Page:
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The Plug-In and BEV Adoption Wild Card: Vehicle-to-Grid

27 September 2006

V2g2

A series of speakers at the California Air Resources Board Zero Emissions Vehicle Symposium explored a potential accelerated adoption scenario for plug-in hybrid (PHEV) and battery electric vehicles (BEV) that exploits the capabilities of vehicle-to-grid charging.

The premise is that the additional cost to consumers of full-function zero-emission vehicles (ZEV) or near zero-emission vehicles—whether full battery electric vehicles, plug-in hybrid vehicles or fuel-cell vehicles—can be partially offset by providing grid power support to utilities or major power consumers.

The dual use of ZEVs for clean transportation and grid power support with some form of shared capital cost or chargeback offset could thus encourage the earlier adoption of ZEVs.

The need is not trivial on either side of the equation. Utilities that are incorporating—voluntarily or by mandate—more renewable power will be looking for mechanisms to help them manage the variability of that power source. Several of the presentations took a back of the envelope approach to calculating the potential benefit of ZEVs in that role—and it appears potentially substantial.

Unintentionally underscoring the discussion, California Governor Arnold Schwarzenegger signed into law on the same day a bill (SB 107) that requires the state’s three major utilities to provide 20% of their electricity from renewable sources such as solar, wind and geothermal energy within four years.

Grid-connected vehicles can provide four types of benefits, argued Jasna Tomic from WestStart-CALSTART:

  • Profitable Grid Management—Ancillary Services (A/S). Ancillary Services maintain grid reliability by balancing supply and demand. This is the role of the ISO. (Earlier post.)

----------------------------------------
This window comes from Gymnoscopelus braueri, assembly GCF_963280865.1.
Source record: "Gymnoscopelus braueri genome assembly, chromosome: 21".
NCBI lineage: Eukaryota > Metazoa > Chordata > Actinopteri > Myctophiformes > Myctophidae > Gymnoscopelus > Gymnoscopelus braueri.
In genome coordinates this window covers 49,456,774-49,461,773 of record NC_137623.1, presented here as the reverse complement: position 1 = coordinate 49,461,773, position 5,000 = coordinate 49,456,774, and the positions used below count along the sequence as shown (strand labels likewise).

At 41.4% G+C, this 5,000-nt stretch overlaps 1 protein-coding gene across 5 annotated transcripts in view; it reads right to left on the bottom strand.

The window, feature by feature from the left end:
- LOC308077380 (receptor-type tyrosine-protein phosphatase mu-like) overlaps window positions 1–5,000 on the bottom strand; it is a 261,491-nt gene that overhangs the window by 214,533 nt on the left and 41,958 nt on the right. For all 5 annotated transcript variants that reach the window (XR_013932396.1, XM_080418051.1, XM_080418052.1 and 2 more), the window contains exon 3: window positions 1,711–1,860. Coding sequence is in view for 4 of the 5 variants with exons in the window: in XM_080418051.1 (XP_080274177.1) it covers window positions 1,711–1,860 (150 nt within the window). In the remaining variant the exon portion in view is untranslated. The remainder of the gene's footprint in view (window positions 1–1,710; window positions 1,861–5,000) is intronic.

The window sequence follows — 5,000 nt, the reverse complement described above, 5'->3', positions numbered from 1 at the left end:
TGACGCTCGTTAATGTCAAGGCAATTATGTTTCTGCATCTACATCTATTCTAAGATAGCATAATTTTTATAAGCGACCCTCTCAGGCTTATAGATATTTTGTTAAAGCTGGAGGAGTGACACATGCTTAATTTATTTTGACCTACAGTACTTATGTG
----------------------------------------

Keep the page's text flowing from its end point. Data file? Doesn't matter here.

Ancillary services include on-line generation synchronized to the grid to keep frequency and voltage steady, ready to be increased/decreased instantly (~ 2-3 min) via automatic generation control (AGC); and spinning reserves—additional generating capacity synchronized and ready to respond for ~10 min in case of failures.

  • Emergency power supply. One vehicle with 20kW line connection could power 12 houses at average load of 1.5 kW/house. V2G offers very fast response, with a clean power source that can replace diesel generators.

  • Storage and integration with renewables (e.g. wind power). Several new studies are highlighting (and were discussed in more detail at the ZEV symposium by one of the authors, Willet Kempton) the potential for PHEVs and BEVs to augment the use of wind resources, in some case doubling the effective power generation, or even enabling a 50% wind mix.

  • Electric transit power support. V2G can power traction spikes for local rail, and use a variety of billing/charging schemes to encourage customers participation. This was discussed in more detail by Eugene Nishinaga from BART—the Bay Area Rapid Transit organization.

Tomic discussed the analysis of the potential of two fleets of EVs for ancillary services: 100 Th!nk City EVs in New York, and 252 Rav 4 EVs in California.

Both studies, each in different markets, showed significant economic potential for V2G providing ancillary services. Important parameters in the assessment were the market value of the ancillary services, the kW capacity of the vehicles nd electrical connections, and the kWh capacity of the vehicle battery.

Willett Kempton from the University of Delaware then spoke on a project done with SMUD (Sacramento Municipal Utility District) on modeling V2G for a utility with a high wind generation portfolio.

Dr. Kempton developed the electric vehicle-to-grid (V2G) concept. His two current research, speaking, and publishing foci are V2G and offshore wind power. (Earlier post.)

Wind is wonderful low-cost, low-CO2 power, but it fluctuates. For utility operators, a heavy reliance on wind thus raises the problem of ancillary services needed to handle the minute-by-minute and hourly fluctuations.